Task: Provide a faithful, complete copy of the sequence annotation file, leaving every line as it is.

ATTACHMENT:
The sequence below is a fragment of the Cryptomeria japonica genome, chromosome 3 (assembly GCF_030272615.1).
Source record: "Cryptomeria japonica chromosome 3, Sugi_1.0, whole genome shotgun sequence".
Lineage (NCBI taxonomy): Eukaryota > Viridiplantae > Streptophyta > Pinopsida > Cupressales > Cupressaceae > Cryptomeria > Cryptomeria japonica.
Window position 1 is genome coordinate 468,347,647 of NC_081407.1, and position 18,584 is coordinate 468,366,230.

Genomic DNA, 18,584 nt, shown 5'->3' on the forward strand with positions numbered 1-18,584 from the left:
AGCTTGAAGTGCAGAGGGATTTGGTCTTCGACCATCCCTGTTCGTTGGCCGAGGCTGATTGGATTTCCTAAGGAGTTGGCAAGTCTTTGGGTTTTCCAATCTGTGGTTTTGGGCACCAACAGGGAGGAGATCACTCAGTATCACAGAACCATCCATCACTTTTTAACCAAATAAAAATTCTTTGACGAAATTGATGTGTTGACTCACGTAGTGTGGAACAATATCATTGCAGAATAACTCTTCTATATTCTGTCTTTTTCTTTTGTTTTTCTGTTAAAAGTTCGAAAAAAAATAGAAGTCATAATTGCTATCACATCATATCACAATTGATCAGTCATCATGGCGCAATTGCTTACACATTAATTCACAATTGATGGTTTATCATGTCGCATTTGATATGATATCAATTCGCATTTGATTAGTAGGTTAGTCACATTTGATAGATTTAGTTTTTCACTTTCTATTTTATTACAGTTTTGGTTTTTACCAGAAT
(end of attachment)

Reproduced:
The sequence below is a fragment of the Cryptomeria japonica genome, chromosome 3 (assembly GCF_030272615.1).
Source record: "Cryptomeria japonica chromosome 3, Sugi_1.0, whole genome shotgun sequence".
Lineage (NCBI taxonomy): Eukaryota > Viridiplantae > Streptophyta > Pinopsida > Cupressales > Cupressaceae > Cryptomeria > Cryptomeria japonica.
Window position 1 is genome coordinate 468,347,647 of NC_081407.1, and position 18,584 is coordinate 468,366,230.

Genomic DNA, 18,584 nt, shown 5'->3' on the forward strand with positions numbered 1-18,584 from the left:
AGCTTGAAGTGCAGAGGGATTTGGTCTTCGACCATCCCTGTTCGTTGGCCGAGGCTGATTGGATTTCCTAAGGAGTTGGCAAGTCTTTGGGTTTTCCAATCTGTGGTTTTGGGCACCAACAGGGAGGAGATCACTCAGTATCACAGAACCATCCATCACTTTTTAACCAAATAAAAATTCTTTGACGAAATTGATGTGTTGACTCACGTAGTGTGGAACAATATCATTGCAGAATAACTCTTCTATATTCTGTCTTTTTCTTTTGTTTTTCTGTTAAAAGTTCGAAAAAAAATAGAAGTCATAATTGCTATCACATCATATCACAATTGATCAGTCATCATGGCGCAATTGCTTACACATTAATTCACAATTGATGGTTTATCATGTCGCATTTGATATGATATCAATTCGCATTTGATTAGTAGGTTAGTCACATTTGATAGATTTAGTTTTTCACTTTCTATTTTATTACAGTTTTGGTTTTTACCAGAAT